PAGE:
There are two types of teen offenders. One is the sort who begins to commit crime during his or her adolescent years and continues into adulthood. The other is the kind whose criminal career starts and ends in adolescence. While the latter sounds more like the boy your daughter is dating, you must understand that both types have a serious psychological foundation.

Teenagers who commit crimes usually fit the profile of an individual exhibiting antisocial or aggressive behavior. Even those whose lives of crime are a thing of the past—and have since grown into what may appear as productive adulthood—will still be prone to issues relating to mental health and substance abuse more so than those who have led a clean life.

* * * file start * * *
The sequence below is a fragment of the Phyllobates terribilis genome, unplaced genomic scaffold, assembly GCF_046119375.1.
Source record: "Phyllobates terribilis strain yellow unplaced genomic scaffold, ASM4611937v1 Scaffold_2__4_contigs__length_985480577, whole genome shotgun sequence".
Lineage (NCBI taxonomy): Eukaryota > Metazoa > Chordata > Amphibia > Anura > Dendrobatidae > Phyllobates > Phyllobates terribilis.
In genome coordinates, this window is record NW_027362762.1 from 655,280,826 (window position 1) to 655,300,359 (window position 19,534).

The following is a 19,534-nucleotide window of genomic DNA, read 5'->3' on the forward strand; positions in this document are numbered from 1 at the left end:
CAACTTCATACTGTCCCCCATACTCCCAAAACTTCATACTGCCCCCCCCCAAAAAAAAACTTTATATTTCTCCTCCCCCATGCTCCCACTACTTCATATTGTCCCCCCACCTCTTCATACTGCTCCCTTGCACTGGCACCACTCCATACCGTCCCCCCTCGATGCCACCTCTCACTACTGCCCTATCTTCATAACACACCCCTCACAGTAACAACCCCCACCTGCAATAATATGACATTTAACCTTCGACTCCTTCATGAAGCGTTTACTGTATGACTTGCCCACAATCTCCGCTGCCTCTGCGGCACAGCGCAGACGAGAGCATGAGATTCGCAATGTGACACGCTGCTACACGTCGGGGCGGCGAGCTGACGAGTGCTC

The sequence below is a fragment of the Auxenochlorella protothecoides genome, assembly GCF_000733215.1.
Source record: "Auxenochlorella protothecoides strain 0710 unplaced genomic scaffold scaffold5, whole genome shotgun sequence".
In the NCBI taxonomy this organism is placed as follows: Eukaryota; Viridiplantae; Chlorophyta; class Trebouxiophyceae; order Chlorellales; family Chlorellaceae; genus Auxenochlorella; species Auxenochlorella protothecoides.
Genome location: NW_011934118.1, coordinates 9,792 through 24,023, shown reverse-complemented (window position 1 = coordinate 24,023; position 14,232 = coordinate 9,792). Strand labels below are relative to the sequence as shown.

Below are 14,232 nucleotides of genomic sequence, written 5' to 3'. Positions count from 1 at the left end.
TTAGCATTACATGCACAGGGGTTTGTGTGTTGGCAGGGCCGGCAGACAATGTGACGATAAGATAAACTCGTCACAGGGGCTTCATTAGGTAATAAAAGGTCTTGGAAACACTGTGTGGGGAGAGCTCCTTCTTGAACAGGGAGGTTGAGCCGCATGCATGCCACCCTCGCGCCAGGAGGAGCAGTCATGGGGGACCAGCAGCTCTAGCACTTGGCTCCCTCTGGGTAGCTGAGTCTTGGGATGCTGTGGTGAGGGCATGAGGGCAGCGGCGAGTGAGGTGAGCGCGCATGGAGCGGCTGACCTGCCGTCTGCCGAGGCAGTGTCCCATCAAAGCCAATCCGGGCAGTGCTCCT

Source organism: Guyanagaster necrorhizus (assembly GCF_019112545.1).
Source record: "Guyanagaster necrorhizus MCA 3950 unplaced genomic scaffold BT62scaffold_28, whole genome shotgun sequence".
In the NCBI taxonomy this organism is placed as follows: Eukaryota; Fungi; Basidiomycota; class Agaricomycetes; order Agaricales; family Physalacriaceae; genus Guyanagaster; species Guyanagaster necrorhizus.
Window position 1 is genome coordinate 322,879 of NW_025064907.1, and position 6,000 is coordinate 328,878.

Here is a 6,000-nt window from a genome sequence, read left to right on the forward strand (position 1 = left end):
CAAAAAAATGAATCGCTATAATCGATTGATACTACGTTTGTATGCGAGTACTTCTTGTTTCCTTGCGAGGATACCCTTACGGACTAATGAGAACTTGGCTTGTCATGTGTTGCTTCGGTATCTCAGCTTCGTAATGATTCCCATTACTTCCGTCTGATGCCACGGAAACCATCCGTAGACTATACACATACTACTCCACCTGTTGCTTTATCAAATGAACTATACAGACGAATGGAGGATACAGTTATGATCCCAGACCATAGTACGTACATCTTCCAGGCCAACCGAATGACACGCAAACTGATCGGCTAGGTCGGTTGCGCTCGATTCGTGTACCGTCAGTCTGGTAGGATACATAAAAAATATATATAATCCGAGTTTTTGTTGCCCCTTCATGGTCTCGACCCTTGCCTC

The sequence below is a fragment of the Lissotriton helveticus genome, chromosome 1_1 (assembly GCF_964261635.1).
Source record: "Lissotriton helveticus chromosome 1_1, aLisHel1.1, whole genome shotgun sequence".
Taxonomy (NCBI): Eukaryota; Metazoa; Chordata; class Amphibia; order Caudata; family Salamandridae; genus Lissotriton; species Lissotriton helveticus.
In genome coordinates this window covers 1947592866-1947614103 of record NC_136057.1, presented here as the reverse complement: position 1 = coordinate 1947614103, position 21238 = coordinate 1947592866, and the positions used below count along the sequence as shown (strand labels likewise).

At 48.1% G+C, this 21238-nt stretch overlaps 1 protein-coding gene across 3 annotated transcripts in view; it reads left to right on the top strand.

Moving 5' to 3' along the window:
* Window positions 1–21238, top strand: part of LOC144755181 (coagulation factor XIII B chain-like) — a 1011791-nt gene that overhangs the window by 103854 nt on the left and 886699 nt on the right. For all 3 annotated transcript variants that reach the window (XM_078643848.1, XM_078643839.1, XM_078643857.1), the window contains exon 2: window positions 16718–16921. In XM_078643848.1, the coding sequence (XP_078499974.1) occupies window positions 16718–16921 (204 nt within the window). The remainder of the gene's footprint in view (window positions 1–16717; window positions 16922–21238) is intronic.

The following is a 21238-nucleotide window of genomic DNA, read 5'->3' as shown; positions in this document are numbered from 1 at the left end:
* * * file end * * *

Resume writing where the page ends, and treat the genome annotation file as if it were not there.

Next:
My concern is that no one can know for sure if there is a possibility that this guy is masking his clean lifestyle. It might appear as though he is this wonderful boy, but secretly, he could be living a double life. Now you might say that this could also be the case of a boy who never did anything bad in the past. And you would be right to think so. However, it is precisely because he has a criminal history that you should be more apprehensive about such a possibility.

The deepest concern I have with this shidduch is if this guy is harboring aggressive behavior. If so, I fear that the day-to-day normal stresses of married life might somehow trigger him. Furthermore, you do not indicate the sort of crime this boy committed. Even if it was not of a violent nature, those who set out to commit a crime are prepared to do whatever it takes not to get caught. There are crimes that have ended in violence because the perpetrator panicked at the fear of being recognized.